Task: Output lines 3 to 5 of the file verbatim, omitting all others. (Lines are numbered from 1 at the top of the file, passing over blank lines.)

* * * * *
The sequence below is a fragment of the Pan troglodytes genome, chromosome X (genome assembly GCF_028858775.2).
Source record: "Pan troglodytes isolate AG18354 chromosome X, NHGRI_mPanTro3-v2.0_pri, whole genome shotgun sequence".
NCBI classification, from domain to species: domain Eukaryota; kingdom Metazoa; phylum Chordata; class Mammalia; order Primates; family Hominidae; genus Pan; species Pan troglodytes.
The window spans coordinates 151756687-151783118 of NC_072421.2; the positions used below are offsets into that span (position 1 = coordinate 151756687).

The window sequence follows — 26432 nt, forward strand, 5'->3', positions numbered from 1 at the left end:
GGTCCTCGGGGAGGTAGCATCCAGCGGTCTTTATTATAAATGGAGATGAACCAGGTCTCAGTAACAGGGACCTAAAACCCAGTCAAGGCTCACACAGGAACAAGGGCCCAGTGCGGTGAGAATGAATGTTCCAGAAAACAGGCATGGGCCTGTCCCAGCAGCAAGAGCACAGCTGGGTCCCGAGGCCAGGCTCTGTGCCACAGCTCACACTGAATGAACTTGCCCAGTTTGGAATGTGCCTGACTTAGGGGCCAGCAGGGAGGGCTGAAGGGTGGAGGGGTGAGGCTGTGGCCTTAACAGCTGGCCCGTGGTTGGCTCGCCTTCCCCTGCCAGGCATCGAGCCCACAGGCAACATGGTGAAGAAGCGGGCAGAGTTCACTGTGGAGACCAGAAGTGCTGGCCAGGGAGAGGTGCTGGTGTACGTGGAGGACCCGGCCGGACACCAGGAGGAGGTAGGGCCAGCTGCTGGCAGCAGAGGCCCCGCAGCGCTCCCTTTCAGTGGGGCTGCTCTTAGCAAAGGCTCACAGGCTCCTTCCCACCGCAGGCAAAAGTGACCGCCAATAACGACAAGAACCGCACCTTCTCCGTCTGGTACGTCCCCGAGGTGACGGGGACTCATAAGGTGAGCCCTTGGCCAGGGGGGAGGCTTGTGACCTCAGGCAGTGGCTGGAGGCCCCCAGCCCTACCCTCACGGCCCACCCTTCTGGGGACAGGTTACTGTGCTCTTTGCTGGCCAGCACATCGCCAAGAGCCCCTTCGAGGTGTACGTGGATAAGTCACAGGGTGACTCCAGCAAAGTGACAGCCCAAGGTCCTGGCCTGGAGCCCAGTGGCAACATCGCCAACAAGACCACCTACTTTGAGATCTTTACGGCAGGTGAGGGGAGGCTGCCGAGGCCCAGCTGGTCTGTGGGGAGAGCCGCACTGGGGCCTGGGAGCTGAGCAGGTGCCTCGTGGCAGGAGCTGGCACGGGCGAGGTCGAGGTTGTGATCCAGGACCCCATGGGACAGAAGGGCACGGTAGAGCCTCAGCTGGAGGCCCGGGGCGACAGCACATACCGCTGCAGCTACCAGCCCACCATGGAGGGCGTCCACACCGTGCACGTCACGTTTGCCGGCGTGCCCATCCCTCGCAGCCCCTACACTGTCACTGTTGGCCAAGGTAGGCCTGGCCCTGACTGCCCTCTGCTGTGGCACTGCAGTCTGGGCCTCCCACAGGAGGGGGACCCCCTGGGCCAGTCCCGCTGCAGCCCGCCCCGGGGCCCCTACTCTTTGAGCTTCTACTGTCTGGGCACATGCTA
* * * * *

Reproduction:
NCBI classification, from domain to species: domain Eukaryota; kingdom Metazoa; phylum Chordata; class Mammalia; order Primates; family Hominidae; genus Pan; species Pan troglodytes.
The window spans coordinates 151756687-151783118 of NC_072421.2; the positions used below are offsets into that span (position 1 = coordinate 151756687).

The window sequence follows — 26432 nt, forward strand, 5'->3', positions numbered from 1 at the left end: